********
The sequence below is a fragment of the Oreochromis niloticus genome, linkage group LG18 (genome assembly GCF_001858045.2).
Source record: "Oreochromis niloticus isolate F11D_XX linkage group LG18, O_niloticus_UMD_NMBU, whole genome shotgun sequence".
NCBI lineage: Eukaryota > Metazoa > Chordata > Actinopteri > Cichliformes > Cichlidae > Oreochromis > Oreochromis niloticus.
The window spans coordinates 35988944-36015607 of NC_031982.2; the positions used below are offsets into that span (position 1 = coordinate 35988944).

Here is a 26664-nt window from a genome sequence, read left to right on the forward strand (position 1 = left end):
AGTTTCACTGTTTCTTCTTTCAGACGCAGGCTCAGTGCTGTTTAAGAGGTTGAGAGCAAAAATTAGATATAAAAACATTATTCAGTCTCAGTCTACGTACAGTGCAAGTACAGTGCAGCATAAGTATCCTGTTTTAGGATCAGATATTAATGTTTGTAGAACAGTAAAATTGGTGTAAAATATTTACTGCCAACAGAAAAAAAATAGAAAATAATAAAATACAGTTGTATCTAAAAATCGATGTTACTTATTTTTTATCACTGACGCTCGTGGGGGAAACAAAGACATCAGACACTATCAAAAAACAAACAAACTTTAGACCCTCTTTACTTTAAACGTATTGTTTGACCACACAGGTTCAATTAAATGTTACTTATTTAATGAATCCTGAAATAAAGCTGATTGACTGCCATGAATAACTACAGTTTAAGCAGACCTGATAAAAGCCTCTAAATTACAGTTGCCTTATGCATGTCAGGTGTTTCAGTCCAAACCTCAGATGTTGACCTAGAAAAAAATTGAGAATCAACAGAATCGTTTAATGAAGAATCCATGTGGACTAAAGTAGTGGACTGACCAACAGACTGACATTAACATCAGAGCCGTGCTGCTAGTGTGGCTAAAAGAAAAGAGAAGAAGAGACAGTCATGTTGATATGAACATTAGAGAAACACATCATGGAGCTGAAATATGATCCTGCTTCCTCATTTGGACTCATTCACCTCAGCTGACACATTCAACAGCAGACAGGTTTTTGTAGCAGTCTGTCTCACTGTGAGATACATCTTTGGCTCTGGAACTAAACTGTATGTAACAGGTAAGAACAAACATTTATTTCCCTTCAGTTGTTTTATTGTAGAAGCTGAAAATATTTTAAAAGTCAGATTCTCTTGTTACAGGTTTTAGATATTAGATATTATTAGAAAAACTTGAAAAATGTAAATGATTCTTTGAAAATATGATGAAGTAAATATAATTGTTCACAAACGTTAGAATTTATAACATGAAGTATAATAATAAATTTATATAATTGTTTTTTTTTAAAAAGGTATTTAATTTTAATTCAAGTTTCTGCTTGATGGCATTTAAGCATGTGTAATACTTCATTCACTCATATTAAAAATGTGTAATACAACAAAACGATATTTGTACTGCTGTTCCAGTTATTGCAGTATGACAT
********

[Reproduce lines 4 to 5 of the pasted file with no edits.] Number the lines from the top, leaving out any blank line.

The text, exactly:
The window spans coordinates 35988944-36015607 of NC_031982.2; the positions used below are offsets into that span (position 1 = coordinate 35988944).

Here is a 26664-nt window from a genome sequence, read left to right on the forward strand (position 1 = left end):